In February I wrote about the release of a new sample vector basemap, the Human Geography Basemap, built specifically to support maps with subjects related to human geography. By request, we have built a dark version, and this is also available, as a webmap and vector tile layers. The new basemap uses the same modular construction:
The Label Layer: Built as a reference layer (it sits on top of your work), and including labels for administrative areas, cities, towns and neighborhoods, and street names at larger scales.
The Detail layer: Also built as a reference layer, and including all line and polygon features, larger water polygons, administrative boundaries, road and highways. Symbol intensity is exaggerated, to allow for a significant amount of transparency, which you can apply yourself. As with the original basemap, 60% transparency is a good starting point, then adjust it to suit your particular map.
The Base layer: This is effectively a blank canvas, with a dark background, and land areas in a darker gray (almost black).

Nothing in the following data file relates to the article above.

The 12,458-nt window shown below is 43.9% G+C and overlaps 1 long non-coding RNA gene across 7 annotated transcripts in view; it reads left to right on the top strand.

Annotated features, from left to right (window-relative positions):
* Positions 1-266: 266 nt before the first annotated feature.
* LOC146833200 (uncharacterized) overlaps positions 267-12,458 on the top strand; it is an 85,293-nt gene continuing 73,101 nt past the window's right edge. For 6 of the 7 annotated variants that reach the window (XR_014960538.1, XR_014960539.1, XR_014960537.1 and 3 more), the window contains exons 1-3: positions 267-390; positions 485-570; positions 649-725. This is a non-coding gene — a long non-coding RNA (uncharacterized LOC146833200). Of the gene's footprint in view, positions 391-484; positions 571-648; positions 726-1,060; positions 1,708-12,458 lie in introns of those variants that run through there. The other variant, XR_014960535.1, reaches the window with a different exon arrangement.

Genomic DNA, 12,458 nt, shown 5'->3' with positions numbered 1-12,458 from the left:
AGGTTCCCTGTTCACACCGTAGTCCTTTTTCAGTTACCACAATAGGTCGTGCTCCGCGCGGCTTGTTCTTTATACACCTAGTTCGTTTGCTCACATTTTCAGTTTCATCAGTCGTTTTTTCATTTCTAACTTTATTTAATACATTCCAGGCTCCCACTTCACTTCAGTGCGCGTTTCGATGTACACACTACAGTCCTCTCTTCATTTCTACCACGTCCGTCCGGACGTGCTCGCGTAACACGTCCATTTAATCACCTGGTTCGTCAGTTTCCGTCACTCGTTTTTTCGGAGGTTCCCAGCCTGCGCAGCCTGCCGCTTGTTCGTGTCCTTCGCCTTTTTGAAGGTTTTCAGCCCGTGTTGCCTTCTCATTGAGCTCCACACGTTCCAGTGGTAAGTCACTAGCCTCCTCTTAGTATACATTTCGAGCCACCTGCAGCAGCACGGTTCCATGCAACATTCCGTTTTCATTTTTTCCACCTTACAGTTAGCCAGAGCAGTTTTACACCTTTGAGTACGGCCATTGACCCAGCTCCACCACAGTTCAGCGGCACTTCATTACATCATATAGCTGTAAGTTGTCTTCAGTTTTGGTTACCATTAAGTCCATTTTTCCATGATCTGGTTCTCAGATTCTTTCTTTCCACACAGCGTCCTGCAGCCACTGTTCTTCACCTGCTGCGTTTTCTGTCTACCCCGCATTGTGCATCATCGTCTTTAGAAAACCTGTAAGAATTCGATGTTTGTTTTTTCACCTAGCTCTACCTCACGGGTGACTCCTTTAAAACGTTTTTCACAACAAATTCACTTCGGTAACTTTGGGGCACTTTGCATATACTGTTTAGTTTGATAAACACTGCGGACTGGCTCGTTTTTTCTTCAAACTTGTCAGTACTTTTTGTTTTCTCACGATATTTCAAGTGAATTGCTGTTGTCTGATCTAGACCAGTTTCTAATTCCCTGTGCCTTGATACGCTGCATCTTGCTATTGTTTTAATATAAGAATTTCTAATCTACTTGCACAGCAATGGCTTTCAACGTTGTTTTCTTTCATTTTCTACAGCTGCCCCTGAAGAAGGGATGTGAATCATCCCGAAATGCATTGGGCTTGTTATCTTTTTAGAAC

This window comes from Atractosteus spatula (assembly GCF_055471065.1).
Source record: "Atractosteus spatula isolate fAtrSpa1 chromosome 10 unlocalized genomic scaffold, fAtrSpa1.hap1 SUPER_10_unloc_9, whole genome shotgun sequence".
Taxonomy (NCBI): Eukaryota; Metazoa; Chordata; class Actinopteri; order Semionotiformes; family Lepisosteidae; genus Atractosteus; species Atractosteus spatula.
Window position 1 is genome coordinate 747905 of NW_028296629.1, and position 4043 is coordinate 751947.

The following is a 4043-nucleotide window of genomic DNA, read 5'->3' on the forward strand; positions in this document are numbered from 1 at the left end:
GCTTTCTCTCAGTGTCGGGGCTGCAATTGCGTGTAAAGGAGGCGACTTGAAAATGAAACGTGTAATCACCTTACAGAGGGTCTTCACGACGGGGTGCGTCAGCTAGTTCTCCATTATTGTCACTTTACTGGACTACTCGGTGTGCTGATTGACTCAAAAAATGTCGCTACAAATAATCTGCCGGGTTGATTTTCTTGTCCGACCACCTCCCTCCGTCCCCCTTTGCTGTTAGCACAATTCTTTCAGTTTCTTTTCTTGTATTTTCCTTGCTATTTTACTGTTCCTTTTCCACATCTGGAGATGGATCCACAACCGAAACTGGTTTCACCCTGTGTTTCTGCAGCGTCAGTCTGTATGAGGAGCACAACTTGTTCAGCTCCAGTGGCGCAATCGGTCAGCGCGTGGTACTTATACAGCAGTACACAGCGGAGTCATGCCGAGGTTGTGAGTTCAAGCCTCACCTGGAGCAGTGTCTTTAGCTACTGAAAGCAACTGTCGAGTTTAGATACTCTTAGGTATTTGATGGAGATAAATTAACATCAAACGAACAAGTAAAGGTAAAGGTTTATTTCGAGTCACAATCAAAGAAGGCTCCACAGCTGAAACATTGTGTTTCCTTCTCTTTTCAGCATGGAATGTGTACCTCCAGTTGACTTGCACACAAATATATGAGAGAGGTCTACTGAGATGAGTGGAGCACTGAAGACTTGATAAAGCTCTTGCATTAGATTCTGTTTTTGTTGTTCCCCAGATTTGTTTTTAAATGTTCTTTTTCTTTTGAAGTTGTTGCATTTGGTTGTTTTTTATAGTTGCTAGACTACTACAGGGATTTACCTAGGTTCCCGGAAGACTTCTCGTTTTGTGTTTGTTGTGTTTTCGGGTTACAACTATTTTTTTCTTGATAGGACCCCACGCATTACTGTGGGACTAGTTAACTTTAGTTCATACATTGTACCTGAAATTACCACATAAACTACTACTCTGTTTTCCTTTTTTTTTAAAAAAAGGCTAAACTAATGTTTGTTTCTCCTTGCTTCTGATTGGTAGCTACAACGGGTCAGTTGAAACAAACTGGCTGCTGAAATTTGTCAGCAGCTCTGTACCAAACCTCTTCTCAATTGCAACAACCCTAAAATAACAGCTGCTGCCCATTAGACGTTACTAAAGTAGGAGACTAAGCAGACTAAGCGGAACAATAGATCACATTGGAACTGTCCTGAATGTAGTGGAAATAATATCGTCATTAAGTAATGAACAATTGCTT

Using the Basemap
The look is similar to the Dark Gray Canvas Map, with the notable exception that the land is darker than the water. Our advice on how to get the most out of this basemap is similar to that for the Dark Gray Canvas, which is to try a color hierarchy of dark (low) to bright (high) rather than the traditional light to dark. This can produce a dramatic map with a lot of impact, like this map showing the percentage of women in government, used here:
A word of caution though … The concept of ‘light/low to dark/high’ in maps is well ingrained, and the dark background needs to be visible for users to get past that. It may be a hard sell if you are working with a comprehensive polygonal variable that hides most of the base. If you have time, try both approaches, and decide which one carries your message better.